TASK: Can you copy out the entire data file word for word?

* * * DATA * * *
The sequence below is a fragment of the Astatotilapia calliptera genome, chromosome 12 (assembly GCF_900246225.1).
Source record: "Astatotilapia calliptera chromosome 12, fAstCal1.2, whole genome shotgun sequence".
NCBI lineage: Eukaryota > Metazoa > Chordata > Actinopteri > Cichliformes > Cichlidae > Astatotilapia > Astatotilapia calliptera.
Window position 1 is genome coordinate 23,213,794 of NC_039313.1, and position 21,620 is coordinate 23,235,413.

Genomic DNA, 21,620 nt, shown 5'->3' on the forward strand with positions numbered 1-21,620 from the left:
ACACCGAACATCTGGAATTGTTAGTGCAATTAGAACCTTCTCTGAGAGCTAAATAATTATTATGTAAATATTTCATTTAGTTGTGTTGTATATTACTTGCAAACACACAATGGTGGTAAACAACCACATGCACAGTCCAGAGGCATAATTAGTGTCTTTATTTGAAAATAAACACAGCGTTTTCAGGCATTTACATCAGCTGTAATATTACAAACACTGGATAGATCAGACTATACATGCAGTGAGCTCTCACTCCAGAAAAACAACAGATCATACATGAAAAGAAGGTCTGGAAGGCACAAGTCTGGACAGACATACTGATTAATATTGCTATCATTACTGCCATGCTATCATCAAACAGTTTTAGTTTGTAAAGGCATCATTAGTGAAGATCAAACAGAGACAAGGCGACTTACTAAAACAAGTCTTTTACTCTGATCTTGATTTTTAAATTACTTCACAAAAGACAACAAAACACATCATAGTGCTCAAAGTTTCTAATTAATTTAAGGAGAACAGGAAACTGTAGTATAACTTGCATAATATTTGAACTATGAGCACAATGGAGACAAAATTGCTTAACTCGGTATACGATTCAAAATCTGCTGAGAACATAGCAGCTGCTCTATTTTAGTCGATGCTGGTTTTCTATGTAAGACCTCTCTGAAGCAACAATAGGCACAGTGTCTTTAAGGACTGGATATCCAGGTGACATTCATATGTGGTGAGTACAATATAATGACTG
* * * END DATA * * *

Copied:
The sequence below is a fragment of the Astatotilapia calliptera genome, chromosome 12 (assembly GCF_900246225.1).
Source record: "Astatotilapia calliptera chromosome 12, fAstCal1.2, whole genome shotgun sequence".
NCBI lineage: Eukaryota > Metazoa > Chordata > Actinopteri > Cichliformes > Cichlidae > Astatotilapia > Astatotilapia calliptera.
Window position 1 is genome coordinate 23,213,794 of NC_039313.1, and position 21,620 is coordinate 23,235,413.

Genomic DNA, 21,620 nt, shown 5'->3' on the forward strand with positions numbered 1-21,620 from the left:
ACACCGAACATCTGGAATTGTTAGTGCAATTAGAACCTTCTCTGAGAGCTAAATAATTATTATGTAAATATTTCATTTAGTTGTGTTGTATATTACTTGCAAACACACAATGGTGGTAAACAACCACATGCACAGTCCAGAGGCATAATTAGTGTCTTTATTTGAAAATAAACACAGCGTTTTCAGGCATTTACATCAGCTGTAATATTACAAACACTGGATAGATCAGACTATACATGCAGTGAGCTCTCACTCCAGAAAAACAACAGATCATACATGAAAAGAAGGTCTGGAAGGCACAAGTCTGGACAGACATACTGATTAATATTGCTATCATTACTGCCATGCTATCATCAAACAGTTTTAGTTTGTAAAGGCATCATTAGTGAAGATCAAACAGAGACAAGGCGACTTACTAAAACAAGTCTTTTACTCTGATCTTGATTTTTAAATTACTTCACAAAAGACAACAAAACACATCATAGTGCTCAAAGTTTCTAATTAATTTAAGGAGAACAGGAAACTGTAGTATAACTTGCATAATATTTGAACTATGAGCACAATGGAGACAAAATTGCTTAACTCGGTATACGATTCAAAATCTGCTGAGAACATAGCAGCTGCTCTATTTTAGTCGATGCTGGTTTTCTATGTAAGACCTCTCTGAAGCAACAATAGGCACAGTGTCTTTAAGGACTGGATATCCAGGTGACATTCATATGTGGTGAGTACAATATAATGACTG